Anne Carson's poetry - characterized by various reviewers as qshort talksq, qessaysq, or qverse narrativesq - combines the confessional and the critical in a voice all her own. Known as a remarkable classicist, Anne Carson in Glass, Irony and God weaves contemporary and ancient poetic strands with stunning style. This collection includes: qThe Glass Essayq, a powerful poem about the end of a love affair, told in the context of Carson's reading of the Bronte sisters; qBook of Isaiahq, a poem evoking the deeply primitive feel of ancient Judaism; and qThe Fall of Romeq, about her trip to qfindq Rome and her struggle to overcome feelings of a terrible alienation there.This collection includes: aquot;The Glass Essayaquot;, a powerful poem about the end of a love affair, told in the context of Carsona#39;s reading of the Bronte sisters; aquot;Book of Isaiahaquot;, a poem evoking the deeply primitive feel of ancient Judaism; and ...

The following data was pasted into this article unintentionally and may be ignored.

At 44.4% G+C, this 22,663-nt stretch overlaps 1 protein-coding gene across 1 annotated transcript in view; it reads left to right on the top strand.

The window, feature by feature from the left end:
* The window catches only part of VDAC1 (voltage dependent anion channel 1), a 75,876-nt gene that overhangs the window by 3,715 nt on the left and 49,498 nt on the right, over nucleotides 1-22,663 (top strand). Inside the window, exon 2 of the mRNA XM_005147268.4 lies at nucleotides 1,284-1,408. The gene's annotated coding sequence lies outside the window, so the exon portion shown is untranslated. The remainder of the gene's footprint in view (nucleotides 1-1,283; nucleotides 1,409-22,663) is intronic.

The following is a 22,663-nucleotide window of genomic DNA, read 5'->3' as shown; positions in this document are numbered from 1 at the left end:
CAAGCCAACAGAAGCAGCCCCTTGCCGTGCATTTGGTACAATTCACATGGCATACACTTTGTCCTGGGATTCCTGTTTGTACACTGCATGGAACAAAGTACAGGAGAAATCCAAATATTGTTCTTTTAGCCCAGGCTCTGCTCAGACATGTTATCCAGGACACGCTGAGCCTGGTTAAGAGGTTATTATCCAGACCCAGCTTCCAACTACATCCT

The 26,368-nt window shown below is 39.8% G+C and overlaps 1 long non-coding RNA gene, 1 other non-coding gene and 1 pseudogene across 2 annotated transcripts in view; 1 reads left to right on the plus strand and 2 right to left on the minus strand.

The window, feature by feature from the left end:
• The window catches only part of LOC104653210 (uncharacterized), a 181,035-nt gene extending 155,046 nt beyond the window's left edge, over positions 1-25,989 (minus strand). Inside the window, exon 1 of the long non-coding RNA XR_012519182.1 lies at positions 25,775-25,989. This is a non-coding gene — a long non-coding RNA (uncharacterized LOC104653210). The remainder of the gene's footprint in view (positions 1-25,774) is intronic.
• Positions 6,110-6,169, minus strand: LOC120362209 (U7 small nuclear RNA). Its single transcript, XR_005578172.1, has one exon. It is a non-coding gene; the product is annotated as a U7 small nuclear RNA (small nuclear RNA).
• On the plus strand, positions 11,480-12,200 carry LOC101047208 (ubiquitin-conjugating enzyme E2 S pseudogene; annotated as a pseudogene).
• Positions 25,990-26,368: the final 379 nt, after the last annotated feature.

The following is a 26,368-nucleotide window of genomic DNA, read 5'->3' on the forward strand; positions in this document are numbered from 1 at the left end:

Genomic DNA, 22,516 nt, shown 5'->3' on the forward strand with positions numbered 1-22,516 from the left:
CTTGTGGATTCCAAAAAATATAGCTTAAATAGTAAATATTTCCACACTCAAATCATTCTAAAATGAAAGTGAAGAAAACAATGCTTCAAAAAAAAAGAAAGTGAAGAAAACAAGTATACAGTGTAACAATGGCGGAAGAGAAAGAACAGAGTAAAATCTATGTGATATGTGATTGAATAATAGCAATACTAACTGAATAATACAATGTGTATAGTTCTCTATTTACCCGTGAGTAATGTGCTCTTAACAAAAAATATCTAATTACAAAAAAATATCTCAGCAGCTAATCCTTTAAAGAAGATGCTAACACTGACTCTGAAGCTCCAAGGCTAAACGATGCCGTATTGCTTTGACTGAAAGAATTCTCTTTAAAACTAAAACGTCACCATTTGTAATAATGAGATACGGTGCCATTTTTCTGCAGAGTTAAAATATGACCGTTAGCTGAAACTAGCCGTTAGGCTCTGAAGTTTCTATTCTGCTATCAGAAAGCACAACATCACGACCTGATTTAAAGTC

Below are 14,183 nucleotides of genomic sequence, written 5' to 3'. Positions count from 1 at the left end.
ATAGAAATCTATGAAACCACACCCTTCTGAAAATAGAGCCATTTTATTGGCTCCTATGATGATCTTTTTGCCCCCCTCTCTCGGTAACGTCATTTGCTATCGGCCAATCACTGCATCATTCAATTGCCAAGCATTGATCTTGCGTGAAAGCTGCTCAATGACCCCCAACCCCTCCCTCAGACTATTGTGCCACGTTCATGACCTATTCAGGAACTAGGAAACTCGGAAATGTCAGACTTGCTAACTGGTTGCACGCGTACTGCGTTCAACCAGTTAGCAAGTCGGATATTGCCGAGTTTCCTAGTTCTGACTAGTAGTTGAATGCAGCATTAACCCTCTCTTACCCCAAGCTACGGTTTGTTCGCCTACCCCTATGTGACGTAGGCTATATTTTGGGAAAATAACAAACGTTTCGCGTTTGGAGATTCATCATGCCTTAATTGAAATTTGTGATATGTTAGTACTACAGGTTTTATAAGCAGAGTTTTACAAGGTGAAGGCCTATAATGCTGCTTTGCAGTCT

|Title||:||Glass, Irony, and God|
|Publisher||:||New Directions Publishing - 1995|